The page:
Tristan Stewart-Robertson: Tuning out the world is a dangerous policy

Lord Chris Patten sits with Alex Salmond. Picture: Getty
Lord Chris Patten sits with Alex Salmond. Picture: Getty
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THE state deciding whether you watch English or Scottish TV is wrong, writes Tristan Stewart-Robertson

Alex Salmond wants to get rid of BBC Scotland. the First Minister may not realise it, but TalkTalk has already done that for him.

For the past six months, I have been in the unique position to have no access to BBC Scotland on my television. Last month, I lost STV as well.

TalkTalk, my provider of these services, quietly removed the non-English options from its offerings on the theory nobody would notice because they still get all the channels through Digital Terrestrial Television (DTT) connections. Unfortunately, I don’t have that, so I just lose the channels.

The TV/broadband/phone provider confirmed the changes were made in February, associated with its on-demand internet TV service, YouView, which has now launched and is a joint venture with others including the BBC and BT.

Maybe nobody else in Scotland was affected. Maybe nobody cares. I’m unwilling to pay for a TV engineer to come out, and I can’t say I’m missing BBC Scotland or STV – though I mean no offence to those who work there.

For months, I have enjoyed watching Newsnight without having to brace for an awkward cutaway to the Scottish edition. Many times there were good debates and important national and international stories that were interrupted because Newsnight Scotland needed to debate, for the nth time, the inability to debate anything with civility on independence. It’s always the same people on the same subject anyway, so what am I really missing?

By the time of Reporting Scotland at 6:30pm every night, I have already read all the relevant BBC coverage on its website. And should I need to watch a BBC Scotland investigation or local STV report, it’s all online.

The long talked about idea of a ‘Scottish Six O’Clock’ news, where Scotland looks outward and reports on items beyond the central belt for a full hour might entice me back someday. But TV news isn’t really set up for “the national” anymore. Like much of North America, it is becoming more localised, more parochial and more insular.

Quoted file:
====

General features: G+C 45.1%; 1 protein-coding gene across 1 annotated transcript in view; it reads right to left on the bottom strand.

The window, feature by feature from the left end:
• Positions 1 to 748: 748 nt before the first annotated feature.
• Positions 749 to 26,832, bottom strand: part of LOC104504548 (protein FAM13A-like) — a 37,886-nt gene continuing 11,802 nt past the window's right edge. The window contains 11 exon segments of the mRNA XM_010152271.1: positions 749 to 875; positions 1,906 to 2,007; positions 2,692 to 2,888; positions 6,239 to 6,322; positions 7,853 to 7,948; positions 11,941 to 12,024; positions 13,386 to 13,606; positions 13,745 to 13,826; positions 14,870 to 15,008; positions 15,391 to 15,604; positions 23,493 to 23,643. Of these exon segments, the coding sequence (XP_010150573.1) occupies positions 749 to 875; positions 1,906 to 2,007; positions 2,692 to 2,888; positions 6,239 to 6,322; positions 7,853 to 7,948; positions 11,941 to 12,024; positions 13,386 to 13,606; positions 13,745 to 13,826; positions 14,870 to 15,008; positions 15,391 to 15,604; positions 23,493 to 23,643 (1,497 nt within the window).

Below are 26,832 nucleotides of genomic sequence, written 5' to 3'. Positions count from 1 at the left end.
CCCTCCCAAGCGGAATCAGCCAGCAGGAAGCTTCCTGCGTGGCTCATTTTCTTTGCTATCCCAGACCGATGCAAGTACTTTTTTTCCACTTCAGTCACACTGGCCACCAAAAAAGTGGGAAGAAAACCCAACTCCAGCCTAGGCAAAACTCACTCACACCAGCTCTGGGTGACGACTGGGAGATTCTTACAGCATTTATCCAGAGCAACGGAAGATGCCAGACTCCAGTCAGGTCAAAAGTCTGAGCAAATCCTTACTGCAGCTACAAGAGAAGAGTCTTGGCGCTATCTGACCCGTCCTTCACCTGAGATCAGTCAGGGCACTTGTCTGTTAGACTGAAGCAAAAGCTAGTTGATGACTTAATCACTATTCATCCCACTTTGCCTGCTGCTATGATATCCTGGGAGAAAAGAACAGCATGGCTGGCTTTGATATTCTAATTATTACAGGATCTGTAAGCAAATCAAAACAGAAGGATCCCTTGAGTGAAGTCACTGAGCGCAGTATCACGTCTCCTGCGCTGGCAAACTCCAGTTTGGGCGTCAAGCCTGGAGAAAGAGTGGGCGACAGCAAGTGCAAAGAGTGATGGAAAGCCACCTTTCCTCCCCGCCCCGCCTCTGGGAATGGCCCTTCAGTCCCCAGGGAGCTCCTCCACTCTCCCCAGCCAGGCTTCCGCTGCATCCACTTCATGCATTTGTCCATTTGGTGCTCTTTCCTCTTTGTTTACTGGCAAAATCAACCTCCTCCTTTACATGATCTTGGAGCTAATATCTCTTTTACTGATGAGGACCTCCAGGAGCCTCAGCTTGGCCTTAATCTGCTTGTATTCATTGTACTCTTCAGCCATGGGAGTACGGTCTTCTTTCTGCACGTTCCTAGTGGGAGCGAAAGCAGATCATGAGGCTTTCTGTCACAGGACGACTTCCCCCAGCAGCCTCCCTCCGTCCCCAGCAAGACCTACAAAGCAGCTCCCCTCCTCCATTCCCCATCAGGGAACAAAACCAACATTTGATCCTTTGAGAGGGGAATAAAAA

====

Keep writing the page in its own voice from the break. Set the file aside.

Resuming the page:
Mr Salmond says viewers are being “short-changed” by Westminster broadcasting policies. A policy from Westminster’s TV slaves Ofcom will deliver local TV channels for Glasgow and Edinburgh, with winning bids expected to be announced next month. STV has joined with Napier University and Glasgow Caledonian University to bid for the channels.

In 2008, there were proposals for a Scottish Digital Network based on money from the licence fee. Proposals for redefining TV are not new and will not end, even after 2014. TV, like all informaton sources, competes with a bigger gorilla in the room than political power: the internet.

All the variations on a TV theme talk about output hours and cash funding.

They don’t address quality. You can throw endless money at something, but that doesn’t guarantee it will work. As important as the independence debate may be, you cannot talk about it four nights a week on Newsnight Scotland for the next two years. That is a sure fire way to ensure nobody turns up on polling day except for party faithful.

As a news junkie, I seek out information and the more rare “knowledge” and the near extinct “wisdom” from a variety of countries, particularly my home Canadian nation. But there must be a degree of push from the information providers. They must go TO the audience, not simply wait for them to appear.

Now, TV is debating its own existence in Scotland with the suggested replacement of the BBC north of the future electrified equivalent of a Hadrians Wall with the Scottish Broadcasting Company (SBC). The perceived problem of the current “state” broadcaster is that it is biased towards the UK state and not the Scottish state. This would merely be reimagined in a new network run by the Scottish state, dictating what is allowed over the electrified wall. Either way, a state is deciding what you are allowed to watch.

For all the perception of bias of state media, private business has the same problem. Market forces deliver reality TV, not news. Independent media is rarely independent of everything, even in independent states – in fact, even less so. The province of Quebec, currently in the midst of one of its nastiest provincial elections in living memory, is driving ever further into an isolationist, protectionist and sometimes racist mindset in the name of protecting “culture”. The probable incoming premier’s Parti Quebecois had to climb down from her suggestion anglophones would be forced to speak French.

The danger of obsessing over internal and local content for media and society is that you easily do so to the exclusion of all other thoughts, opinions and creativity.

And that’s a powerful factor in my current enjoyment of freedom from Scottish broadcasting.

With a possible SBC televised revolution after 2014, what content will we be allowed? What will be the quality of debate? If independence is achieved, will Scotland have anything left to talk about?

Missing Newsnight or the STV equivalent currently puts me at no disadvantage in either the independence debate, nor as a reporter generally. Media has to consider how effectively it reports at a local level, debates at a national, and looks outward internationally. It fails to do so at the moment and every viewer must question how either SBC or BBC Scotland/STV will manage those roles in the future, whatever decision the people make in 2014.

Until then, I will continue as a forced English TV viewer in a Scottish living room, and feel no loss because of it.